Wednesday, June 06, 2007

Put Your Tea on Ice!

Guess what folks?!? June is national iced tea month, so I thought it would most appropriate to offer a blog entry to that affect. I will share with you some history on iced tea, as well as providing you some brewing methods and some recipes.

While it would be unfair to say that iced tea was created in 1904 (there is significant evidence that this is not the case), it's very much the case that Iced Tea was, in popularized in 1904, the circumstances of which are as follows:

It was a particularly warm summer day in Saint Louis, Missouri. This was were the World's Fair was being held that particular year. An Englishman named Richard Blechynden was manning a concession stand selling tea. Not surprisingly, hot tea was not a big hit with the crowd, who were too busy wiping the sweat from their eyes to notice him. Not wanting to put up with poor sales all day, Mr. Blechynden turned on his English ingenuity, and began pouring the tea over a cup of ice. The beverage was a big hit, and the world quickly caught on and followed suit, hence the popularization of iced tea in the US.

I could tell you a great deal about the history of iced tea prior to this event, but since this is national iced tea month, and the nation I am in happens to be the US of A, I seems fitting only to emphasize the American portions of this tale.

Quite nearly any tea can be turned into in iced tea by being brewed a tad stronger and poured over ice. Some times with certain teas this process will cause the beverage to cloud, causing no difference in flavor, but perhaps making it a bit less aesthetically pleasing. A couple suggestions that sometimes work is to add a small amount of lemon juice or boiling water. Another suggestion if your going to use a tea prone to temperature clouding, is to simply allow the tea to cool slowly instead of pouring it over ice. This will take some time, but will be worth it if you aim to eliminate cloudiness.

One very popular way to create iced tea is to place a large, specially made tea bag into a massive pitcher of cold water and allowing it to sit overnight. Those of you that are aware of my thoughts on tea bags can predict what I will say next - that this is not a proper way to make any sort of tea, even iced tea. The tea used in any teabag is almost always broken into too small of bits, and is generally of much lower quality.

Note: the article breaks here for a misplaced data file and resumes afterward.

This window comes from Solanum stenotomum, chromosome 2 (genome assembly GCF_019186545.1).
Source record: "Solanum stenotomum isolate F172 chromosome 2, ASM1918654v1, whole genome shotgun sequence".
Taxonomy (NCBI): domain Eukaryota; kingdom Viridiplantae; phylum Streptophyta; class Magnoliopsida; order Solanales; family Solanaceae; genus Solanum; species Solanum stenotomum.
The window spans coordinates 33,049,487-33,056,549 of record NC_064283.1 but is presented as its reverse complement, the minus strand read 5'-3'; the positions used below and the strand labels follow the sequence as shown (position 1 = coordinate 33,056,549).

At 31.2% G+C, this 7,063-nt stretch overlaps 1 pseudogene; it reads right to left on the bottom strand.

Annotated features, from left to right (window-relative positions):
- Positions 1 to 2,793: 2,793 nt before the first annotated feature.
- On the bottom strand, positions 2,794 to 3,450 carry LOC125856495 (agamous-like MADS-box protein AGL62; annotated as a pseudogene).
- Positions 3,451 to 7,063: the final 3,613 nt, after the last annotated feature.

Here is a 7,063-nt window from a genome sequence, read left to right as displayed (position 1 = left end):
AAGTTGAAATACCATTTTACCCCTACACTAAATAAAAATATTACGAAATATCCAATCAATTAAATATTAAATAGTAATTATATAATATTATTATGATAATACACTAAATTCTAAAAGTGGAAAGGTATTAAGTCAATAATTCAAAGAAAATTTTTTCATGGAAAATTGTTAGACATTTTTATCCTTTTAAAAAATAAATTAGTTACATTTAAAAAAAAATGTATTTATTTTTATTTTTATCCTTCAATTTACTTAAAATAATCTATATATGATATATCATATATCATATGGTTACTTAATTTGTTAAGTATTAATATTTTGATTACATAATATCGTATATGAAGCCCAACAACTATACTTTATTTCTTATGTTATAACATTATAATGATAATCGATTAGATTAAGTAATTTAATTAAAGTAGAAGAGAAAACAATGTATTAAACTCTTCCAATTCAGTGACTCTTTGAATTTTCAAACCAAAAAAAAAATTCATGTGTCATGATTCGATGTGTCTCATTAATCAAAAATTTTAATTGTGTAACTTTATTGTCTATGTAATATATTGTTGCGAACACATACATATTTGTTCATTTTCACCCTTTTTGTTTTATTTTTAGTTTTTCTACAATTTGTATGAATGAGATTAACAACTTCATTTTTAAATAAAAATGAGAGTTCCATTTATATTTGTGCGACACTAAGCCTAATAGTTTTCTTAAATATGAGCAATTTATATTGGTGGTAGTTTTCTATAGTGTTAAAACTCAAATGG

A second popular way is to use instant or powdered iced tea. This is an abomination to the world of tea, and does tea tradition a huge disfavor. Using this method, you have zero control over flavor blending, and zero control over quality - you're simply stuck with whatever they happened to put in that mix (generally ungodly things like processed sugars or corn syrup.)

I maintain my position that loose leaf is still the best way to go, even for iced beverages.

And now, I would offer you some links to delicious iced tea recipes. I hope you will enjoy them, but what I hope even more is that you'll experiment and create your own delicious concoctions.

The links are as follows:

Saigon Iced Tea

A few recipes and some great suggestions and ideas (although with this one take care to avoit the teabag recipes.)

A great from-scratch Thai Iced Tea recipe (although I recommend you leave out the food coloring).

Cheers, and enjoy the tea!

Relz

2 Comments:

veralicious. said...

here here!
ima fan of iced tea.
this was very informative.
hooo-ray for life.

Relznuk said...

Thanks for the amazing comment, and I am most pleased that you are a fan of the Tea of Iced-ness. Hooray for life.